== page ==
Media interest has recently peaked around a story picked up by some of the most popular daily newspapers about Japanese knotweed affecting a family home in Birmingham. The claims are that the family are unable to sell their property due to the adjacent housing association property being overrun with Japanese knotweed.
Japanese knotweed routinely makes such headlines due to its ubiquity in urban areas and its potentially damaging effect on buildings. However, much of this is considerably overhyped and far from the truth. That being said, the perception of harm caused by the presence of Japanese knotweed in a neighbourhood does cause a significant blighting effect, which professional bodies like the Property Care Association (PCA) are trying hard to counter.
The Birmingham story claims that Japanese knotweed damages the foundations of buildings and can grow through concrete. This simply is not true. Japanese knotweed cannot grow through an impermeable surface like concrete. In fact, professionals often use thin plastic sheeting (albeit reinforced to prevent it tearing during handling) as a root barrier to prevent knotweed spreading from one area to another.
Japanese knotweed can, however, exploit gaps or joins in hard surfaces like paving or old brickwork, and grow between them. The roots and stems can then exert considerable force over years as they expand within these gaps, potentially causing heaved walkways and buckled walls.
So, in the vast majority of Japanese knotweed cases, no structural harm is done by the growth. In fact the type of damage described above is more often caused by many other plants that have deep or woody roots. Insurance claims and remedial works due to subsidence from tree roots are much more significant that any such issues caused by knotweed.
The main impact on property caused by this invasive weed is the blighting effect that results from people’s perceived fears of what the plant might be able to do their property.
As a result, its presence can significantly affect the purchasing choice of home buyers and there is debate amongst property valuation surveyors, much of this tested through civil litigation, on what this choice does to a property’s value.
Essentially, if a prospective purchaser were presented with two identical properties, save for one being affected by Japanese knotweed, they will always choose to buy the Japanese knotweed-free property. The diminution in value caused to the affected property is the amount that it would need to be reduced in order to balance the prospective purchaser’s decision between that and the Japanese knotweed-free property. This is quite a subjective exercise that is difficult to calculate fairly. However, some valuers report reductions in property values due to Japanese knotweed being between 5% and 20% of the property’s value.
So, should local authorities and housing associations disregard Japanese knotweed property risks?
The short answer is no. Unfortunately, the effect of knotweed blight is significant in term of potential impact on property value. That 5% to 20% of a property’s value can amount to tens or hundreds of thousands of pounds.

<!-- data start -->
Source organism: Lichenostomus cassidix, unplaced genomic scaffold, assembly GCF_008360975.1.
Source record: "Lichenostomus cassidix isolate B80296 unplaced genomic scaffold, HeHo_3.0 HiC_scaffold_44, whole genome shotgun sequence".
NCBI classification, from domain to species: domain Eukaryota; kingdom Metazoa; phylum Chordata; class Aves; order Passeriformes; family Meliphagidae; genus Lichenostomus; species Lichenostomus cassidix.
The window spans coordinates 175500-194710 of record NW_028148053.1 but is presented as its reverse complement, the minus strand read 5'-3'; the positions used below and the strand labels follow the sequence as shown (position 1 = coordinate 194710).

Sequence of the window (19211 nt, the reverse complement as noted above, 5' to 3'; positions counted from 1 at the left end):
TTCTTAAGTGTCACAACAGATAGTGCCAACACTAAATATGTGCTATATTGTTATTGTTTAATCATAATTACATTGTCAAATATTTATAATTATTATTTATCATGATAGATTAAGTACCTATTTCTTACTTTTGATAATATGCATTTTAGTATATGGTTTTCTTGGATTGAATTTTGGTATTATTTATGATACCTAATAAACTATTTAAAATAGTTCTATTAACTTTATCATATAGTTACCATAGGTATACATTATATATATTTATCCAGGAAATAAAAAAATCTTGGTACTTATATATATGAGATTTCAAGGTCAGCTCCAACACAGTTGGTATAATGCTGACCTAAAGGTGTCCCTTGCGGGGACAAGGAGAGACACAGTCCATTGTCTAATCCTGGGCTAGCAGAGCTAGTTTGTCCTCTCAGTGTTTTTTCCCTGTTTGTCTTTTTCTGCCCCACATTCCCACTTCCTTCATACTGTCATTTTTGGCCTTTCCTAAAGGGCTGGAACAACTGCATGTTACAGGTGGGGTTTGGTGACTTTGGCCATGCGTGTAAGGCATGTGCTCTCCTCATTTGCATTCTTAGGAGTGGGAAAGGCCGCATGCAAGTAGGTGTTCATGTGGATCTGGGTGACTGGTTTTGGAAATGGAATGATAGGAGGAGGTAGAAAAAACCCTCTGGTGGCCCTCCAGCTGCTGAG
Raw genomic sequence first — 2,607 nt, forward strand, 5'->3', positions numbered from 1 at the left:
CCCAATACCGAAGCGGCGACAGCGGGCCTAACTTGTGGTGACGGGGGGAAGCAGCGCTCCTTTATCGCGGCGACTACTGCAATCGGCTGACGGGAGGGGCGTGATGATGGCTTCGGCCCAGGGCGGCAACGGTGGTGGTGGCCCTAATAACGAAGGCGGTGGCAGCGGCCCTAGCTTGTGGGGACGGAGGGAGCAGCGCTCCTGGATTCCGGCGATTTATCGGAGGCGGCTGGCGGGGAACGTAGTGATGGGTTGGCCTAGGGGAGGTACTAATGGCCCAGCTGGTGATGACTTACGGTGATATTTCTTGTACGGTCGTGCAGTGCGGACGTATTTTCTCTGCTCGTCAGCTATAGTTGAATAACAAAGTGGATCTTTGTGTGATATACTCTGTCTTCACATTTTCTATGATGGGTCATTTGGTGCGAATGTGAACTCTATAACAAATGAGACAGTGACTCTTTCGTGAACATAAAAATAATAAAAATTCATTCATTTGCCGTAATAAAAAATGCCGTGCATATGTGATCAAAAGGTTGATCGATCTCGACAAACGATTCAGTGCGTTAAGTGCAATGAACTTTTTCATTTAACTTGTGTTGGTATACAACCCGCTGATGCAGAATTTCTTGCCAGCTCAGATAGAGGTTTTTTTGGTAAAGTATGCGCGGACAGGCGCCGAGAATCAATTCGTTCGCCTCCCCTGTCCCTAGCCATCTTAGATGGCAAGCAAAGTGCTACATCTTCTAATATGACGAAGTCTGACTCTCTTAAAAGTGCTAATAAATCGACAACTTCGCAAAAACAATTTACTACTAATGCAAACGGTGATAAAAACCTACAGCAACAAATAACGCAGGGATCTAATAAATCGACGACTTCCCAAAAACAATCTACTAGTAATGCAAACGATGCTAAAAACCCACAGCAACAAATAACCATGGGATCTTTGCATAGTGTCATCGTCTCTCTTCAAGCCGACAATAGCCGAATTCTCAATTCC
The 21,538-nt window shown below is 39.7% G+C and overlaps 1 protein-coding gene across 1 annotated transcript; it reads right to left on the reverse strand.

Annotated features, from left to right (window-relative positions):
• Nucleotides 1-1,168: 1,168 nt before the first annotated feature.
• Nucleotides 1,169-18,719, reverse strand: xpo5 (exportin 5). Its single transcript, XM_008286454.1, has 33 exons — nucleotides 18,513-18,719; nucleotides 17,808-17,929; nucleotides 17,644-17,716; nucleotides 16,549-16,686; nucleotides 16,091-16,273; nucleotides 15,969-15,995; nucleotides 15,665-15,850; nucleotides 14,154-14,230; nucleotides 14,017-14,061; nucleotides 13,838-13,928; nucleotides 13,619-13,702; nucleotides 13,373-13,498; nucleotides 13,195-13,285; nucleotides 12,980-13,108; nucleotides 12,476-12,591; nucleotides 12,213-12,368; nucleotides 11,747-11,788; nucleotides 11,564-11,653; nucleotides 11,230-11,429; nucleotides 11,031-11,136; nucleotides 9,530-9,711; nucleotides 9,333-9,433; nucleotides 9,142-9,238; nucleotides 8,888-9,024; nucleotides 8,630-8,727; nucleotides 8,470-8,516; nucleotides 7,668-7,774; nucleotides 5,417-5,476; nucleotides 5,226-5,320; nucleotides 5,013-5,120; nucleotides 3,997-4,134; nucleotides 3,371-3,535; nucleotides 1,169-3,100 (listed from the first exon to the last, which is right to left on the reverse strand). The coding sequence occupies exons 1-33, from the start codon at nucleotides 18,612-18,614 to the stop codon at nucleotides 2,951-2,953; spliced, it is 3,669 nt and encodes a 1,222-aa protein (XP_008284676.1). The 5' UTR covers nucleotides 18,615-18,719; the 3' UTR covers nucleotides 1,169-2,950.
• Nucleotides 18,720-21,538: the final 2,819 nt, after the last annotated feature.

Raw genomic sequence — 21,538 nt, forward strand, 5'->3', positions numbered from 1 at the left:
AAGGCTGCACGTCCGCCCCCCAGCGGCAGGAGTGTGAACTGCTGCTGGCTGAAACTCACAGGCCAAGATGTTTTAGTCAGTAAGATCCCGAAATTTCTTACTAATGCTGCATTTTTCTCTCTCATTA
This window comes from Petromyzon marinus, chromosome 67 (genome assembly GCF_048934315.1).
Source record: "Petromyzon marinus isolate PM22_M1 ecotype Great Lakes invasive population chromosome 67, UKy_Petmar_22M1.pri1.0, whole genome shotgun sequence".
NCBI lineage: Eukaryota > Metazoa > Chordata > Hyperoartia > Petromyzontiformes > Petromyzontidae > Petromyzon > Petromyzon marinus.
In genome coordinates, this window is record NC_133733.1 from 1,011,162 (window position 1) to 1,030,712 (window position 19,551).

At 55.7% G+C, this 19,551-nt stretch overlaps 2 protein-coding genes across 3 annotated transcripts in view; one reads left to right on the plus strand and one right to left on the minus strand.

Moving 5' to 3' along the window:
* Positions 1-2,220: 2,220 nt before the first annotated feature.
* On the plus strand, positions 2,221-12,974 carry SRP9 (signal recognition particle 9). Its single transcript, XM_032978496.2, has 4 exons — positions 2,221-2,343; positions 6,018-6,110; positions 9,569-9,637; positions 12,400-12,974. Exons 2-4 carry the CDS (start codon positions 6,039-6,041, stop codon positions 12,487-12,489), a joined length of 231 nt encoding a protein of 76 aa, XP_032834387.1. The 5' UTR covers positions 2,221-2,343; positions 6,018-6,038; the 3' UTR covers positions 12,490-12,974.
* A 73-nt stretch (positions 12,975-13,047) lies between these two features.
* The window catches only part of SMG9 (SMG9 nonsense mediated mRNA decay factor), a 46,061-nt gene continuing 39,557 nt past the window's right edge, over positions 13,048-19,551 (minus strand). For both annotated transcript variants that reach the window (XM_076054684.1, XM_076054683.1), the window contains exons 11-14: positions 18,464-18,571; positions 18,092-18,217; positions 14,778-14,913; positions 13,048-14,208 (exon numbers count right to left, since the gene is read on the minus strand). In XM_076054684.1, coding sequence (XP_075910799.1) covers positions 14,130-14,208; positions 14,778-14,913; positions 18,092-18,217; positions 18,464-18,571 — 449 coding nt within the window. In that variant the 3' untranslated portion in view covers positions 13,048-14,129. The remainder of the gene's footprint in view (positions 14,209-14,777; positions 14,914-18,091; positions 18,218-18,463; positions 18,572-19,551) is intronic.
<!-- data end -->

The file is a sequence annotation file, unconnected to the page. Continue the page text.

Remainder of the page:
The issue is further exacerbated by the fact that knotweed located on adjacent properties can have this devaluing effect too. The RICS guidance states that knotweed can affect a property if it is located within 7m on adjacent land. Therefore a claim can be made against a landowner, such as a local authority or adjacent residences (including housing association properties) if knotweed on their land is within 7m of adjacent property and is deemed to affect the dwellings located there.
This being said, the solutions that have been put in place precisely to deal with the effect of Japanese knotweed on property are not necessarily that expensive – which is another myth busted from the recent press stories. As long as it is undertaken by an appropriately qualified PCA member, applications of herbicide to the stems and leaves of the plants is usually the most cost-effective solution to treat significant infestations.
What about the law – other than litigation?
It is not illegal to allow Japanese knotweed to grow on your land. However, it can be a criminal offence under the Wildlife and Countryside Act to allow plants to spread from your site into the countryside. This law was made in 1981 with the aim of protecting ecologically valuable habitat. As the issue with knotweed has more recently developed into one affecting people and property, laws have changed to focus on measures to deal with the unreasonableness of landowners allowing knotweed on their property to adversely affect their neighbours.
The main mechanism for this is the issuing of Community Protection Notices by the police or local authorities as part of anti-social behaviour law.
However, there are also mechanisms aimed at wider impacts, particularly where ecology is affected, through the 2015 Infrastructure Act, where Species Control Orders can be issued to force a recalcitrant landowner to effectively deal with their knotweed infestation.
So although much has been exaggerated in the recent press interest surrounding the family home in Birmingham, the take-home truth from the story is that unless you deal with any Japanese knotweed infestations effectively, you could be asking for trouble by needlessly exposing yourself to significant risk. This could be particularly galling when the remedial works to treat the problem are relatively cheap.
It is therefore vital that local authorities and housing associations take steps to identify knotweed risks and are proactive in resolving any issues they find. If they don’t, they could find themselves joining the ranks of defendants in the burgeoning knotweed litigation market.
Dr Paul Beckett is a member of the Property Care Association.